Photoshop is easily the cat’s pajamas of digital imaging applications on any platform; Mac or Windows. There’s power, ease-of-use, and more graphic and image manipulation tools than than you’ll find in Mac OS X itself. Oh, there’s also that $629 price tag.
I just got a new catalog from PC/MacConnection, so I know what it’ll cost to get a new Photoshop. Fortunately, God loves humankind (and, now, Boston, so it would seem) and the upgrade to Photoshop CS (for Creative Suite) is a mere $169.
Too much, you say? For the average home user or small business user, Adobe feels your pain. The best $89 you’ll spend for a graphics application for the Mac will be spent on Adobe’s new Elements 3.0.
This is not your father’s Photoshop Elements. In fact, Elements 3.0 looks and feels more like Photoshop CS; to the point where it’s tough to tell them apart—except for all the cool, easy-to-use features that Photoshop does NOT have. What? An entry-level application that does stuff the full-fledged application doesn’t?
It seems that way. For example, Adobe is touting Elements 3.0 as a companion to Apple’s iPhoto. Whoa. Strange bedfellows, indeed. Did the Cupertino and Santa Clara folks kiss and make up? If they did, Elements 3.0 is the spawn of the relationship.
Here’s what you can do with Elements that you canNOT do with the full Photoshop (thereby saving about $540):
Oh, yeah. Elements lets you share. Slide shows. Oh, yeah. Elements now does slide shows.
Wait, doesn’t iPhoto do slide shows? Yep. And if you’ve seen one slide show application, you’ve seen them all. However, Elements adds a few touches. Captions. More transitions. Narration. You have to jump through a few hoops to get all that in just iPhoto.
Here’s one of the nice, thoughtful touches that Adobe embedded into Elements 3.0. Wait, are we talking about Adobe the software company? Yes. Not only does Elements allow you to take photos and send them with the email application of your choice (yes, it’s a limited choice), BUT, however, also, Elements lets you include decorative backgrounds and themes. There’s even multiple varieties of the themes.
I like Themes. That’s the biggest negative about Apple’s Keynote and iDVD. Not enough themes. Somehow, they’re expecting us less talented “graphics” folks to create our own. I’d rather just click.
I also like to print what I create in Elements and the new version doesn’t disappoint. The printing option lets you mix and match images in a multitude of layouts. Single, multiple photos, different sizes for each, labels, contact sheets.
You don’t know how handy that is until you try it. I’ve been using Econ Technologies Portraits and Prints just for that reason alone (I don’t print using iPhoto—I have my pride). No wonder they’re upgrading and adding a bucket of features in PnP 2.0.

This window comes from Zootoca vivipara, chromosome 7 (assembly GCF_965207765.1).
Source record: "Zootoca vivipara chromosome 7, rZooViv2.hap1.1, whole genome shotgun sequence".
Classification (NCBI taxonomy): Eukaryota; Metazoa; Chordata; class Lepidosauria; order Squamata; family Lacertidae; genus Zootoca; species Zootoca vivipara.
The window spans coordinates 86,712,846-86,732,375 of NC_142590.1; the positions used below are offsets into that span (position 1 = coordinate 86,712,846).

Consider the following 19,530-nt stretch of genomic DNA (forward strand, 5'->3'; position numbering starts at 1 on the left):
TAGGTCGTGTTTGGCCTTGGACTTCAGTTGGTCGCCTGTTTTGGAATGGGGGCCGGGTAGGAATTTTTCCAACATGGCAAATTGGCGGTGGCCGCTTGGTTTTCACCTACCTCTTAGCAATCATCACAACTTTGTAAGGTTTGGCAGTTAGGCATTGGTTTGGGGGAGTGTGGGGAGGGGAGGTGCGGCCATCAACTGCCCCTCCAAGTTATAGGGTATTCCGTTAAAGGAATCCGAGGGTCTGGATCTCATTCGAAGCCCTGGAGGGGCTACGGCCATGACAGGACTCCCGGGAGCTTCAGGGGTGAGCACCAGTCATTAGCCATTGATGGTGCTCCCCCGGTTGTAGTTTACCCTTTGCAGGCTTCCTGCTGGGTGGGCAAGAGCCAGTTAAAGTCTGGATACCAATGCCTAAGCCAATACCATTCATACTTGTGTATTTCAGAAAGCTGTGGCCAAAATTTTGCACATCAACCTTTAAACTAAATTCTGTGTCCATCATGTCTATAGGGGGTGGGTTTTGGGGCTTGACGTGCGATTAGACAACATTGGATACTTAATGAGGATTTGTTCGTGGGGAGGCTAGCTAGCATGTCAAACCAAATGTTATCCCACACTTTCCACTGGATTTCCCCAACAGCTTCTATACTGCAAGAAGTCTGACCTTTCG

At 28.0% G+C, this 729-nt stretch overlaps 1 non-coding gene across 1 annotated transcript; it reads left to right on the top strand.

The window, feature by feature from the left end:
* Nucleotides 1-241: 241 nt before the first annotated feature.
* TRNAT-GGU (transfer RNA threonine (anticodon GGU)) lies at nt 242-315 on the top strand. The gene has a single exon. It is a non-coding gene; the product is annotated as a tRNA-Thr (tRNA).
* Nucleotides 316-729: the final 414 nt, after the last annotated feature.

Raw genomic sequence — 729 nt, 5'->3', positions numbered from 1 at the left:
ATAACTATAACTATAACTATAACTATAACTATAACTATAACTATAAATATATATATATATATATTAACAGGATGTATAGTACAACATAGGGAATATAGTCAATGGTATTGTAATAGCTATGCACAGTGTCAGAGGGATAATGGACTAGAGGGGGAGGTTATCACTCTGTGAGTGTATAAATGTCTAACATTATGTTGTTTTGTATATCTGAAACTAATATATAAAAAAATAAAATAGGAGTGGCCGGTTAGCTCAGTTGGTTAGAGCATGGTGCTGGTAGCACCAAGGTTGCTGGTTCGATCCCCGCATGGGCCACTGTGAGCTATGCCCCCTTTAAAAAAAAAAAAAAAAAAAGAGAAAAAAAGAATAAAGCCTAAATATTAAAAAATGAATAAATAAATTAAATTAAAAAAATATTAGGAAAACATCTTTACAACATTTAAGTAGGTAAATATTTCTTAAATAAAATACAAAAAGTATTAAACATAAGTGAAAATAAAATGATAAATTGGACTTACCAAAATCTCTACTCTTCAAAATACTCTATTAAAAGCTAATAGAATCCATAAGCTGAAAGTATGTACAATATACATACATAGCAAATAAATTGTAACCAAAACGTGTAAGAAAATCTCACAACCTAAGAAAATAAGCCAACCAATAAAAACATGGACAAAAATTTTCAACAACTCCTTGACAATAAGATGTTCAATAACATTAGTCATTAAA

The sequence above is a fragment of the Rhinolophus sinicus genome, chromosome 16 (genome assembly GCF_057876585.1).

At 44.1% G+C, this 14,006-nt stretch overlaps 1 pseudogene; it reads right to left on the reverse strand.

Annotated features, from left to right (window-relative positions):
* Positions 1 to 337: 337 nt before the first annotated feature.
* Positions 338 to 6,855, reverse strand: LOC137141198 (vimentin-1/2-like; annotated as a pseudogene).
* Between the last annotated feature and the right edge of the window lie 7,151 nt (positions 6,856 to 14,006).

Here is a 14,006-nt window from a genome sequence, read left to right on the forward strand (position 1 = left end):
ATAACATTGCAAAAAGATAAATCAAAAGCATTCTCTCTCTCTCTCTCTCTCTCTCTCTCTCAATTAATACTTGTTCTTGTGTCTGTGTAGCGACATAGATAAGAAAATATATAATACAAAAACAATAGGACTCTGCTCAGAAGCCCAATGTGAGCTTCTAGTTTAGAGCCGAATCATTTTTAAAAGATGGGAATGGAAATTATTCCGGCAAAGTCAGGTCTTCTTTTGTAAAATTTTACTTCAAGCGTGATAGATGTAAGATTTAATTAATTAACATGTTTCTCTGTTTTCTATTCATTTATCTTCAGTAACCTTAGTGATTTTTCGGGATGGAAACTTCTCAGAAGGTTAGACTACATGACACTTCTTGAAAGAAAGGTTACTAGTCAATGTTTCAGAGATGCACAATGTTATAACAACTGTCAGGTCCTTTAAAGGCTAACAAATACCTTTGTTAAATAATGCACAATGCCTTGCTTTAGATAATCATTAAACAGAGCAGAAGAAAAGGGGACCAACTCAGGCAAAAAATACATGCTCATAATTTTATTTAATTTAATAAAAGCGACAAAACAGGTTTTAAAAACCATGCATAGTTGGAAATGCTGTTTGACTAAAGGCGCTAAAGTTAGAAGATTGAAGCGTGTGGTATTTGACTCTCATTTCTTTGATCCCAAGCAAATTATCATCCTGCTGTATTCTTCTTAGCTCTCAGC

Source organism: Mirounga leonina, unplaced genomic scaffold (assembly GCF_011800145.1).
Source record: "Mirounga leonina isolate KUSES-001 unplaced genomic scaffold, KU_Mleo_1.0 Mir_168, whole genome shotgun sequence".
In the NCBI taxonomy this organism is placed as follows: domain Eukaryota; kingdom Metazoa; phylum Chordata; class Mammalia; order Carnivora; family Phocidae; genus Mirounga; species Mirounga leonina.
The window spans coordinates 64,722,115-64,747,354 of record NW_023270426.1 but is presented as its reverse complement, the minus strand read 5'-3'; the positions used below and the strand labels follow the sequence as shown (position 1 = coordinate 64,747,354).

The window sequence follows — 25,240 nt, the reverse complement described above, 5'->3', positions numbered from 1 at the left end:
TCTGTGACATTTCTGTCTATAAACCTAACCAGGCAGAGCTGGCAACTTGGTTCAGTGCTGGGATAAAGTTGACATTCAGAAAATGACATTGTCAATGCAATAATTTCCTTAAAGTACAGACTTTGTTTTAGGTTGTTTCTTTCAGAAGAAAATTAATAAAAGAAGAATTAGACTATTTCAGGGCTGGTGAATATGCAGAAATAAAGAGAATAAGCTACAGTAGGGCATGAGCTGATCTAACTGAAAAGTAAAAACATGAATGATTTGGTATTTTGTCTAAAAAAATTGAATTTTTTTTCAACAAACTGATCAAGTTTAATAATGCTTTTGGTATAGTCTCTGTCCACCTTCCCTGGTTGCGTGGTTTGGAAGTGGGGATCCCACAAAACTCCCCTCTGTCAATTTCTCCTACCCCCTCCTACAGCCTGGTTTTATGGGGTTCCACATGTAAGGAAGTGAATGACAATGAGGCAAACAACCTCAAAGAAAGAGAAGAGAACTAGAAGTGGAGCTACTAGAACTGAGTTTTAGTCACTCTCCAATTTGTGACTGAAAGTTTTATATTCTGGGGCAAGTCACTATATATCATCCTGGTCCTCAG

Photoshop Elements does much of the same thing but with more tools.
There’s a few other features worth mentioning.
Archive: keep photos and projects on CD or DVD. No need for Toast. Elements does it.
Photo Compare: this is very handy. I don’t like working on a photo or image and then having to backup—undo, undo, undo, undo, etc.—just to see another version with different effects. So, I’ve alwasy made many copies while I work. Sometimes they get, well, mixed up. Photo Compare helps that by letting me view similar photos side-by-side.
Tera recently reviewed a pre-release of Elements 3.0, but we haven’t been able to see any real differences with the full-release. Yes, it’s $89.99 for the new version. There’s also an upgrade version for $69.99 on the Adobe web site.
Showing a new found love for Mac users, Adobe now has an instant upgrade offer. If you’re a “registered” owner of a previous version of Elements, Photoshop Album (don’t remember seeing that one on Mac), Photoshop LE, and PhotoDeluxe (which is, uh, what?), you can save $20.
See. Adobe loves you.
Now, before you think Adobe’s paying me (they’re not, but I have a price…) for this gushing review, there are a few problems. Elements is a “value” application. It’s not Photoshop, though they share the name, the interface, and a bunch of tools. For new users, old users (those who don’t need the “pro” tools), and small businesses on a budget, the value is outstanding.
The one-click tools for fixing, repairing, altering, modifying, and screwing-up digital photos are wonderful (as is “un-do”). Elements doesn’t have integration with Apple’s iLife apps; that’d be nice. I couldn’t figure out how to save a file in “ico” format, which is easy in Graphic Converter.
Stitching photos together to make a wide panoramic view is also a snap (sorta) in Elements. I must admit, I’ve never met anyone who’s done that and made the resulting photo worthwhile.
Those are nits, though. This is a valuable graphics, digital image manipulation application that’s giving you plenty of Photoshop tools for a fraction of the price.